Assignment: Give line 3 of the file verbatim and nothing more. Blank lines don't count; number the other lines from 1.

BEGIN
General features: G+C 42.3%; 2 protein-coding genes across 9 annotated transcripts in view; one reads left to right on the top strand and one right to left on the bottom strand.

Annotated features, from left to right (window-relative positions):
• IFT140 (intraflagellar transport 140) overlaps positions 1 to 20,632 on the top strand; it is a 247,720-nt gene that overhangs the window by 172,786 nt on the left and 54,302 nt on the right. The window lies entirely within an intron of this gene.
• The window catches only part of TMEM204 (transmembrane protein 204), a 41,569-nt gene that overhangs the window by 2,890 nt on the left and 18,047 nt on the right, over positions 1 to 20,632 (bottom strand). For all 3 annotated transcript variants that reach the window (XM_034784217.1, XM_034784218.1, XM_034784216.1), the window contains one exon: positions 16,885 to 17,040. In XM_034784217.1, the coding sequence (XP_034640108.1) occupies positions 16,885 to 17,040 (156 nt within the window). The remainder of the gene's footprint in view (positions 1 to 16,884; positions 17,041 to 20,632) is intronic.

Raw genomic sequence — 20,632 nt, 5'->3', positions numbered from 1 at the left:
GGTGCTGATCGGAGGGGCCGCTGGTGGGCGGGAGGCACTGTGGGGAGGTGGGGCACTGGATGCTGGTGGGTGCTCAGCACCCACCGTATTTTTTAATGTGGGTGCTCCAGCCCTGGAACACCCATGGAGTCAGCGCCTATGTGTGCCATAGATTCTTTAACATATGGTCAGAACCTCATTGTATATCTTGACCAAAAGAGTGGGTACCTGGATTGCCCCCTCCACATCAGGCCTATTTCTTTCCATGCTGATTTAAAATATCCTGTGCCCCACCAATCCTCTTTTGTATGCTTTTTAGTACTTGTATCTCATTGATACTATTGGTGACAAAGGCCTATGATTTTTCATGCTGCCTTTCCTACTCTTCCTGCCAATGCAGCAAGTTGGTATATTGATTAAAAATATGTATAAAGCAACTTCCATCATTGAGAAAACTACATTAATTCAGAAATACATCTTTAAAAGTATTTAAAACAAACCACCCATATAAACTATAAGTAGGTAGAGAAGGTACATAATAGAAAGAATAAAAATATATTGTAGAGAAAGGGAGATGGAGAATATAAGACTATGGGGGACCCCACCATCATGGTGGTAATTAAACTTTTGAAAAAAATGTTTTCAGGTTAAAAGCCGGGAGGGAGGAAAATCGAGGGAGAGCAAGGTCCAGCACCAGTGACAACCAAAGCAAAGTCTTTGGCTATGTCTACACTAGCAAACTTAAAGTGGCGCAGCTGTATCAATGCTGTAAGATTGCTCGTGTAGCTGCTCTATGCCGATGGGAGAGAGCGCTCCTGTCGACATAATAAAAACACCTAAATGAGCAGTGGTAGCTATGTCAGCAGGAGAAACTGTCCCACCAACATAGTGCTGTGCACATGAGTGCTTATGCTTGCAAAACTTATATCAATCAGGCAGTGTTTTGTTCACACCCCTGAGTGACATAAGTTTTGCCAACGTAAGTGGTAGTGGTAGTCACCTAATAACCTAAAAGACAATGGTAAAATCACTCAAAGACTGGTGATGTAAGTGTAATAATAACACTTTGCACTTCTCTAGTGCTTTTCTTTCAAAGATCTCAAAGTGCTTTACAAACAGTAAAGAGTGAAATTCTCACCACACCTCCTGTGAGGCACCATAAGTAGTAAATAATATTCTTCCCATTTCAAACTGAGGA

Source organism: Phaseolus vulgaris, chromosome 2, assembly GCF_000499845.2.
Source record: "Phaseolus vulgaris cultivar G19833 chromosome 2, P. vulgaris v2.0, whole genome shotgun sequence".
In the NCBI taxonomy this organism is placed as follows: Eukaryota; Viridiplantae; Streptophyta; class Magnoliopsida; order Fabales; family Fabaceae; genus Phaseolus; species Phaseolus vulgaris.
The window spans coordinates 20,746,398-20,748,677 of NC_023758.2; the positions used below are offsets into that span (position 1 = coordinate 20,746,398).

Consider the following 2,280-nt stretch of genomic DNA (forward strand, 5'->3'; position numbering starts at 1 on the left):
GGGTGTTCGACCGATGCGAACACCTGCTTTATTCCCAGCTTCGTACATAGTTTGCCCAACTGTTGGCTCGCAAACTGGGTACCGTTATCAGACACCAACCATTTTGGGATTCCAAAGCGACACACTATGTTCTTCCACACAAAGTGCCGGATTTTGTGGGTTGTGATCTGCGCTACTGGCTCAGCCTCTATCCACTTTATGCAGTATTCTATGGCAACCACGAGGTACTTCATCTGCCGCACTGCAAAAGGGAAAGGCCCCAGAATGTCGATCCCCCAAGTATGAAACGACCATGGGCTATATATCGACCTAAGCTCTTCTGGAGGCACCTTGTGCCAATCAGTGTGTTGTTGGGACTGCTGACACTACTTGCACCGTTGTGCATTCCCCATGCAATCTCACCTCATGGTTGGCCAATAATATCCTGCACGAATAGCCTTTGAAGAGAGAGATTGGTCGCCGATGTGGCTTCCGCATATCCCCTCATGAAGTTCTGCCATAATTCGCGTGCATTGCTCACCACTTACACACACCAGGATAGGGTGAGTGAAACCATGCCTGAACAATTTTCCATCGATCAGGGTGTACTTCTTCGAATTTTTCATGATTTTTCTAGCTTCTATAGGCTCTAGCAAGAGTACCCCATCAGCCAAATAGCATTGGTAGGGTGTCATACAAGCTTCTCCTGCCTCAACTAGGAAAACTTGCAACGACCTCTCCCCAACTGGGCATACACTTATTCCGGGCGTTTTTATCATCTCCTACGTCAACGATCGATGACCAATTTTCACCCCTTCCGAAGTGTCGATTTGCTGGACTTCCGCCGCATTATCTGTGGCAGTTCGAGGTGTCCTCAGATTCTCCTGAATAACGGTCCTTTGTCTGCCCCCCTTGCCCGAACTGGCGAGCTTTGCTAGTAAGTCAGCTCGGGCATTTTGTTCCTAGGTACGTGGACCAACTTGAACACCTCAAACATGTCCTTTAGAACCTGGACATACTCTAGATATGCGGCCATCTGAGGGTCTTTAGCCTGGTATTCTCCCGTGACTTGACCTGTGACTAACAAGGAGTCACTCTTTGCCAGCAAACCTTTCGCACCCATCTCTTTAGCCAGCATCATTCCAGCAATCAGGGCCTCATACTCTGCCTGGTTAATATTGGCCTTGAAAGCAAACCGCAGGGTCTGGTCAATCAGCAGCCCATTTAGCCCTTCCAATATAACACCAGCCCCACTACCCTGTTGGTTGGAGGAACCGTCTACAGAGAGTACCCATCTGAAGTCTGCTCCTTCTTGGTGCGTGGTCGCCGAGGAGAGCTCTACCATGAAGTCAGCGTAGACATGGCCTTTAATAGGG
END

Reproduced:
• IFT140 (intraflagellar transport 140) overlaps positions 1 to 20,632 on the top strand; it is a 247,720-nt gene that overhangs the window by 172,786 nt on the left and 54,302 nt on the right. The window lies entirely within an intron of this gene.